There is a wonderfully interesting piece in the Sunday L.A. Times about the random core of the movie business. The article synthesizes useful material from information cascades, Kahneman & Tversky, Arthur De Vany's work, and Hollywood lore to show that most of what is called success in Hollywood is more like dumb luck:
But if picking films is like randomly tossing darts, why do some people hit the bull's-eye more often than others? For the same reason that in a group of apes tossing darts, some apes will do better than others. The answer has nothing to do with skill. Even random events occur in clusters and streaks.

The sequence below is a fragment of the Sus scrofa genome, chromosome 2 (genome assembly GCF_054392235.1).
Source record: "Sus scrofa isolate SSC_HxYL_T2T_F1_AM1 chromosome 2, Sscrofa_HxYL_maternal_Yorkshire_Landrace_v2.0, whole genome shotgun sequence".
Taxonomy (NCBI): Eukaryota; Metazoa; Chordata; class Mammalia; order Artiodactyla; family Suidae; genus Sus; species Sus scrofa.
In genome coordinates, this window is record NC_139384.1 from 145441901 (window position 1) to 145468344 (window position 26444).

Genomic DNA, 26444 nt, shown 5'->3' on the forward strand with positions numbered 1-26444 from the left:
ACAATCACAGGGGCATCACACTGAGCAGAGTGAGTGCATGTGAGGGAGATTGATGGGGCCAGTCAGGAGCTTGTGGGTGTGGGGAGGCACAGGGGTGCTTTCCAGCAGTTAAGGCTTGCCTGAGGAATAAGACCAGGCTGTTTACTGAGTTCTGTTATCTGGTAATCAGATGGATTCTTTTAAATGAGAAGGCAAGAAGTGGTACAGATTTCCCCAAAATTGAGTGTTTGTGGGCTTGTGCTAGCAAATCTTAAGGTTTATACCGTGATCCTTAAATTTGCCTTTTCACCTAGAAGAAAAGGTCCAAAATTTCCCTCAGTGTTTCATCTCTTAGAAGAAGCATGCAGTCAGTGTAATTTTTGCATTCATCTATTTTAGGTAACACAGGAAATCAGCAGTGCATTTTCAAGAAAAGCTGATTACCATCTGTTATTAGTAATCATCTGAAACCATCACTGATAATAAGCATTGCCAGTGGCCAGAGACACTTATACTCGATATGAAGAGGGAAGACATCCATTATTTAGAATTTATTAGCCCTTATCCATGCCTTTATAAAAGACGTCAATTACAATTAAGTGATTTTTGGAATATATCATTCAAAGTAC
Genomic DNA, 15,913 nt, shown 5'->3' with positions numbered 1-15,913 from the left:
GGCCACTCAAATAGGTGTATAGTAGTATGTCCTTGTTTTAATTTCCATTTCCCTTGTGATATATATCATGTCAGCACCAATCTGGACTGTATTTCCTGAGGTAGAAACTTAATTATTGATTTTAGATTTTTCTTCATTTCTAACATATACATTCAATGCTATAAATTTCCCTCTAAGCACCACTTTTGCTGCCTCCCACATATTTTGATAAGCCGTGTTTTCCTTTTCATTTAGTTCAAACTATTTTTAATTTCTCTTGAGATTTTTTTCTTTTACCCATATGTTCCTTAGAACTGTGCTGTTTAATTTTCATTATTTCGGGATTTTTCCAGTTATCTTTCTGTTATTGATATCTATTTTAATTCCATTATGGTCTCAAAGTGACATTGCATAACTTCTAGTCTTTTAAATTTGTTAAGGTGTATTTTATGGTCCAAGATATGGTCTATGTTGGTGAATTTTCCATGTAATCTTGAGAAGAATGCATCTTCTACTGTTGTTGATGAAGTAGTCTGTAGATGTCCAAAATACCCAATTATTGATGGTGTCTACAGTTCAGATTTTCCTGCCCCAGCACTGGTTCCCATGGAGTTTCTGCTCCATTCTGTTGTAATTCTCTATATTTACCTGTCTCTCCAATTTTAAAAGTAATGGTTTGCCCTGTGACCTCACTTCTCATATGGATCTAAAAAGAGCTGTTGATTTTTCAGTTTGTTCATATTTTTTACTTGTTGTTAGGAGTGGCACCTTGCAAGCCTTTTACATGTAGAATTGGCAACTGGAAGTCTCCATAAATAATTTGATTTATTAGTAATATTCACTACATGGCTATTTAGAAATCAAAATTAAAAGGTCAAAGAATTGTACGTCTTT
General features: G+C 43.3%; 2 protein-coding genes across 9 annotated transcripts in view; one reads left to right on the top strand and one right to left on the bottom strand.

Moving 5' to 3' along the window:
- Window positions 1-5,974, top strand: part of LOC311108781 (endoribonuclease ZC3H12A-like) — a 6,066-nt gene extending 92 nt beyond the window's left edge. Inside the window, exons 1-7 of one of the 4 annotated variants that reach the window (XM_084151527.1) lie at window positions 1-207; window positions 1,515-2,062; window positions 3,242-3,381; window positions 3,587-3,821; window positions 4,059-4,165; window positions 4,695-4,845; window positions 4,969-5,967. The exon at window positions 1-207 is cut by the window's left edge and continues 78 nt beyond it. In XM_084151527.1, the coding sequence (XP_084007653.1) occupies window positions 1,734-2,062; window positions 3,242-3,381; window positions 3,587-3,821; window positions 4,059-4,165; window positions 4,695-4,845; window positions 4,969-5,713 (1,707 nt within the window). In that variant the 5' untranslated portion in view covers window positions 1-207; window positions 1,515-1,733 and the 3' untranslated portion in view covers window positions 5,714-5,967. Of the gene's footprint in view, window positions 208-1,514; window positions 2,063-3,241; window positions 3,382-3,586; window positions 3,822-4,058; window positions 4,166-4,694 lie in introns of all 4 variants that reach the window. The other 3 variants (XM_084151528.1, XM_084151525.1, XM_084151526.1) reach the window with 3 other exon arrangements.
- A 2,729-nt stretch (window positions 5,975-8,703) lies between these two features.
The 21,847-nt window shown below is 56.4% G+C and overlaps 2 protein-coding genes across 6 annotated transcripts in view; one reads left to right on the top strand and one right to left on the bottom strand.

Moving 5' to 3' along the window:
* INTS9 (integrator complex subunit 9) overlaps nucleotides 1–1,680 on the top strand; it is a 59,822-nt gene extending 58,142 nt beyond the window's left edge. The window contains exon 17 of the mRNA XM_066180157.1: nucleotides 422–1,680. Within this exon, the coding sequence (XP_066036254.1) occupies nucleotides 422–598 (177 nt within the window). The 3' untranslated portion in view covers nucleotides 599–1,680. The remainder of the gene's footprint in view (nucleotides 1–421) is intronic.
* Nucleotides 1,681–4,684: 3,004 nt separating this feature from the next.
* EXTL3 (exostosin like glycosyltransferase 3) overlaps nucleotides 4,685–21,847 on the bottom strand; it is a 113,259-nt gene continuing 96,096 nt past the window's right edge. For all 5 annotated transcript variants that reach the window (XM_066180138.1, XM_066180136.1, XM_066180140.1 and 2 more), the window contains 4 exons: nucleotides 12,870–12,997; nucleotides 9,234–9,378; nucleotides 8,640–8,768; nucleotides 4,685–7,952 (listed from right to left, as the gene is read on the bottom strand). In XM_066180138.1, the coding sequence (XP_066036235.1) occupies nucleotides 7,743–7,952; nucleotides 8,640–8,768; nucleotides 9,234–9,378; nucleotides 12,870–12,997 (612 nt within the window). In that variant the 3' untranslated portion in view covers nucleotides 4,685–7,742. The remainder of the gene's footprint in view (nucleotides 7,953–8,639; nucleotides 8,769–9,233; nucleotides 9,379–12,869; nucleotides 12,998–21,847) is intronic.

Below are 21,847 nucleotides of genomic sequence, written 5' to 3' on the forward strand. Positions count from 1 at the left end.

Imagine this game: We line up 20,000 moviegoers who, one by one, flip a coin. If the coin lands heads, they see "X-Men"; if the coin lands tails, it's "The Da Vinci Code." Since the coin has an equal chance of coming up either way, you might think that in this experimental box-office war each film should be in the lead about 10,000 times. But the mathematics of randomness says otherwise: The most probable number of lead changes is zero, and it is 88 times more probable that one of the two films will lead through all 20,000 customers than that each film leads 10,000 times.
How long until people come to same realization about the venture business? Pace my "no-one knows anything" comment about venture capital practices in an PE Week Wire column earlier this week, I'm increasingly convinced that most of what we call success in venture capital is a combination of a few very rare people with a good gut, and a bunch of others who got lucky once or twice and are now deemed to have had skill.